So which one of the birds above is a least sandpiper?  It’s a trick question.  Both are.  And yet they’re standing up to their bellies in water to confound the “leasts liked edges” statement.  Notice their yellow legs.

 

p.s. Here are two extensive resources on identifying peeps:  ABA’s in-depth identification of peeps and Peep identification at The Nutty Birder website.

(photo by Mike Baird from Wikimedia Commons. Click on the image to see the original.)

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Aug 23 2016

Balm For A Horse?

Published by under Phenology,Plants

Horse balm in bloom (photo by Kate St. John)

Horse balm in bloom (photo by Kate St. John)

Here’s a tall woodland plant that’s easy to overlook because its flowers aren’t big and beautiful.

Horse balm (Collinsonia canadensis) is a perennial mint that grows 1.75 to 5 feet tall in deep woods.  Even in the middle of its blooming cycle it looks ragged with flowers in every stage of development from bud to bloom, from fade to seed.

Closeup of horse balm flowers (photo by Kate St. John)

Closeup of horse balm flowers (photo by Kate St. John)

At very close range the flowers are fancy tubes with lips and protruding stamens (click here to see). You’ll also notice that the plant smells like cheap lemon scent, giving it the alternate name cintronella horse balm.

The name “balm” comes from its medicinal properties described at eNature: “Tea can be brewed from the leaves, and the rhizome was formerly used as a diuretic, tonic, and astringent.”

But why is it horse balm?

I haven’t found horses mentioned anywhere in the literature about this plant.

 

(photos by Kate St. John)

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Aug 22 2016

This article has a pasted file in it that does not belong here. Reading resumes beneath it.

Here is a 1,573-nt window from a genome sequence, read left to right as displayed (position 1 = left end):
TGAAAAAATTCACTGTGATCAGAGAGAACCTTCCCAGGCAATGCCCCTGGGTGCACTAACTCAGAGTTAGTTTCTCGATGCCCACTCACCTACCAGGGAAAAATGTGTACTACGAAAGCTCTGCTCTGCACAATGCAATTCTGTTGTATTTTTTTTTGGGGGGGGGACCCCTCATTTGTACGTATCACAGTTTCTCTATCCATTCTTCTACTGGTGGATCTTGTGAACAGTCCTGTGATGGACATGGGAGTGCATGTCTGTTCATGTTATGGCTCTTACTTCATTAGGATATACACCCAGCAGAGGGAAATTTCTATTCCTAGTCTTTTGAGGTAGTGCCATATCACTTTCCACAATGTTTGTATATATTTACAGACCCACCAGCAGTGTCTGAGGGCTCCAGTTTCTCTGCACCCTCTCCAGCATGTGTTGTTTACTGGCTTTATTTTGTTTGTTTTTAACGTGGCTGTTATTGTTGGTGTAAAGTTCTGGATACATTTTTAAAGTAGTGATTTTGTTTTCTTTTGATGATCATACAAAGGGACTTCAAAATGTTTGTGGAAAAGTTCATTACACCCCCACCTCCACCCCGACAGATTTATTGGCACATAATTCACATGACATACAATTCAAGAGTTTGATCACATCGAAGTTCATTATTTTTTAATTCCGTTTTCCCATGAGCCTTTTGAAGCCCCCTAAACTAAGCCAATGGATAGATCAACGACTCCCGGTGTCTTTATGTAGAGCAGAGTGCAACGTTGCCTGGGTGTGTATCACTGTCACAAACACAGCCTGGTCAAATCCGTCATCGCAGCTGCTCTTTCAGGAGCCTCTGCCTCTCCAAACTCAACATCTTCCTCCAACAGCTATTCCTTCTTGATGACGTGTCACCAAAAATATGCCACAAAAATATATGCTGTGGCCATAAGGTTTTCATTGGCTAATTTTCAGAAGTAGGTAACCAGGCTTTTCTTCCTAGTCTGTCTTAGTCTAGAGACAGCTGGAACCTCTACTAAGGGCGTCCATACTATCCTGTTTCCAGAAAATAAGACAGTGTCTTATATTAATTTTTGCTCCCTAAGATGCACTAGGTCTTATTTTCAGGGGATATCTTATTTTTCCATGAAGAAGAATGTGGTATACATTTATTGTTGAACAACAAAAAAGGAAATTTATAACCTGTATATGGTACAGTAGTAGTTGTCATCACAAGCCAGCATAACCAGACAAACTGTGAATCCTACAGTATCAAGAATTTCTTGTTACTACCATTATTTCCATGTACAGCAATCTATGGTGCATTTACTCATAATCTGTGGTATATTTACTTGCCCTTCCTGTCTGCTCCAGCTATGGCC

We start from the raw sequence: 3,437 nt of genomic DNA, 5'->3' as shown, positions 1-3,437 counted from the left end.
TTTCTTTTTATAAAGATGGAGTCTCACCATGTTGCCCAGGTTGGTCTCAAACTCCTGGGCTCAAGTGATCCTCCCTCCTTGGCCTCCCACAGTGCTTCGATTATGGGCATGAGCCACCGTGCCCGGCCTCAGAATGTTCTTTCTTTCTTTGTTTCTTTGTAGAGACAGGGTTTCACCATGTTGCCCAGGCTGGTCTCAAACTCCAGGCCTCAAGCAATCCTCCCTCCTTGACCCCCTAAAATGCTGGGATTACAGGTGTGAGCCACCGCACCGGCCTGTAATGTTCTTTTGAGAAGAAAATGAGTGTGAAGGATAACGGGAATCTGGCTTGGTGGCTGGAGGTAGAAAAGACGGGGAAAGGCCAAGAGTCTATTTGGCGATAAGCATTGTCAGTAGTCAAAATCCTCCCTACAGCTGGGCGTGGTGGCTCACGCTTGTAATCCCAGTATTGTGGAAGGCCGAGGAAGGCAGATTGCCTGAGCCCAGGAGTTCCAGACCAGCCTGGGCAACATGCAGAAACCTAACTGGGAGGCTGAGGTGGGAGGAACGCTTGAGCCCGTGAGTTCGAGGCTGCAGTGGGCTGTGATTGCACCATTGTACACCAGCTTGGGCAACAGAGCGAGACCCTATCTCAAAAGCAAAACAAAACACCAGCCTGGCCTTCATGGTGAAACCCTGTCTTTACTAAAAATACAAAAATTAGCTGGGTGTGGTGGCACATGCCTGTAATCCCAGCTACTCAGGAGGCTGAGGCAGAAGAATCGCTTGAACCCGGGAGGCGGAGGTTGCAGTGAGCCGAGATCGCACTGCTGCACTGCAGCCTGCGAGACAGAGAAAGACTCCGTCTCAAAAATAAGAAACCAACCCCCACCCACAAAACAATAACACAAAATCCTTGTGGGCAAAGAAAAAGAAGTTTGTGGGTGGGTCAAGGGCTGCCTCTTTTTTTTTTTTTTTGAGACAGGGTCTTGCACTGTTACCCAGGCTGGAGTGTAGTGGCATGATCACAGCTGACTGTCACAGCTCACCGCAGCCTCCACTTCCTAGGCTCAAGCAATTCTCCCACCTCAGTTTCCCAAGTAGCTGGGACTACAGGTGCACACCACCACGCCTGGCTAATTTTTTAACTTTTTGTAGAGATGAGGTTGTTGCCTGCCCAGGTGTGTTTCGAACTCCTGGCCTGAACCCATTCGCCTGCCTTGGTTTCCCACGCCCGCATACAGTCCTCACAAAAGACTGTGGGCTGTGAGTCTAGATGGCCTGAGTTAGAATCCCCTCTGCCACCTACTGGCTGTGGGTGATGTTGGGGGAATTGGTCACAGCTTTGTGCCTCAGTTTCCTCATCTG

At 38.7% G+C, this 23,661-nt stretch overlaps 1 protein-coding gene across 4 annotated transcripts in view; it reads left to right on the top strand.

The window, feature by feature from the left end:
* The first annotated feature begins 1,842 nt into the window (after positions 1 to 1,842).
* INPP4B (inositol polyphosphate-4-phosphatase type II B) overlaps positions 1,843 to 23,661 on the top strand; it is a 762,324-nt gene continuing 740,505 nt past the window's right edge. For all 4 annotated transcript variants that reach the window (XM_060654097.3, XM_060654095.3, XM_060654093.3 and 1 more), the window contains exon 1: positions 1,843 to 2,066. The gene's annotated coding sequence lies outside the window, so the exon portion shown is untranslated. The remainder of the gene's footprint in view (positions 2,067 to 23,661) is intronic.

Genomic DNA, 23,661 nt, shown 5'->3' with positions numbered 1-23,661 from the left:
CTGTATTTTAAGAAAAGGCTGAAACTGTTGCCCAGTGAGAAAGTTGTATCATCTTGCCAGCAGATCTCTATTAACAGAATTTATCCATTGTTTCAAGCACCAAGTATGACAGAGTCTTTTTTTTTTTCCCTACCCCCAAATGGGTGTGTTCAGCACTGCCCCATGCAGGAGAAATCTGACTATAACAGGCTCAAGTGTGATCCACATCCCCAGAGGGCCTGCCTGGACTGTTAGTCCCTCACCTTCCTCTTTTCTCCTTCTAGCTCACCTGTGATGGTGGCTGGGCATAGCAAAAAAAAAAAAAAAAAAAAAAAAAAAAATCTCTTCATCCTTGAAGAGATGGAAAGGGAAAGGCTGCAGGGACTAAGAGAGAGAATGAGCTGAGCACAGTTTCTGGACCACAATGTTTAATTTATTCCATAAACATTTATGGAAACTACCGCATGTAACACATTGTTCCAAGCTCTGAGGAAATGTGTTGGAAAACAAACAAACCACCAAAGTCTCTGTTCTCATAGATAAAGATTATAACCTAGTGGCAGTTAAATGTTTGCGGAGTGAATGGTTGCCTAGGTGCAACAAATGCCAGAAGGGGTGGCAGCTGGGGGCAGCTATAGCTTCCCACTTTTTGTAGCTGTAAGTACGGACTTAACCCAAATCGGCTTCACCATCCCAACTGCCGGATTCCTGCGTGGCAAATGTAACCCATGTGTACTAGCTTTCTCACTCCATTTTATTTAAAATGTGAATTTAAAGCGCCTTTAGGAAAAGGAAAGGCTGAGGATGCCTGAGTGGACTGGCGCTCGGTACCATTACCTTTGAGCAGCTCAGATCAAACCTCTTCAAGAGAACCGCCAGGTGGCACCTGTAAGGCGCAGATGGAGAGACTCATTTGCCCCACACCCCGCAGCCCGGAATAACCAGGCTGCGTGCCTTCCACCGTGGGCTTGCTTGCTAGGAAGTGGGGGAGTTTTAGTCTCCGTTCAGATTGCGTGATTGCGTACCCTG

Babies, It’s Hot Outside

Screenshot from Science video about zebra finch nest songs (Click on the image to see the video)

Screenshot from Science Magazine video on zebra finch nest songs (Click on the image to see the video)

Bird news from last week, in case you missed it …

Many birds talk to their eggs and there’s evidence that the eggs hear and respond.  For instance, superb fairywrens sing to their eggs and before they hatch the babies sing back!

Now scientists at Deakin University in Australia have discovered that in zebra finches what the eggs hear and how they respond is even more amazing than we knew.

In the last days of incubation, zebra finches (Taeniopygia guttata) sing a special song to their eggs but only when it’s hot outside — greater than 26 degrees C (78.8 degrees F).

The eggs hear the song and it changes their lives.

After they hatch, babies who heard the “hot call” grow more slowly than those who didn’t.  Not only are the “hot call” babies smaller as adults but they’re more successful breeders in a hot climate.  Surprisingly, this effect extends into later generations.

Small bodies cope better with heat than large ones, so signalling for a smaller size is a great adaptation for a warming climate.

But how does the zebra finch song bring about this result?

Click here to watch the video and read about this amazing feat.

 

(screenshot from Science Magazine video about zebra finch vocalization. Click on the screenshot to see the video)

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Aug 21 2016

Butterfly With a Birthday Cake

Published by under Insects, Fish, Frogs

Butterfly with a birthday cake (photo by Dana Nesiti)

Butterfly with a birthday cake (photo by Dana Nesiti)

Dana Nesiti (who usually takes photos of bald eagles) has been experimenting with insects.  This one caught my eye.

Is this butterfly celebrating its birthday with 16 candles?

Well, no.  The birthday cake is actually a black-eyed susan with stamens.

And the butterfly is a wild indigo duskywing.

 

Thanks to Dana Nesiti for the cool photo and butterfly identification.

(photo by Dana Nesiti)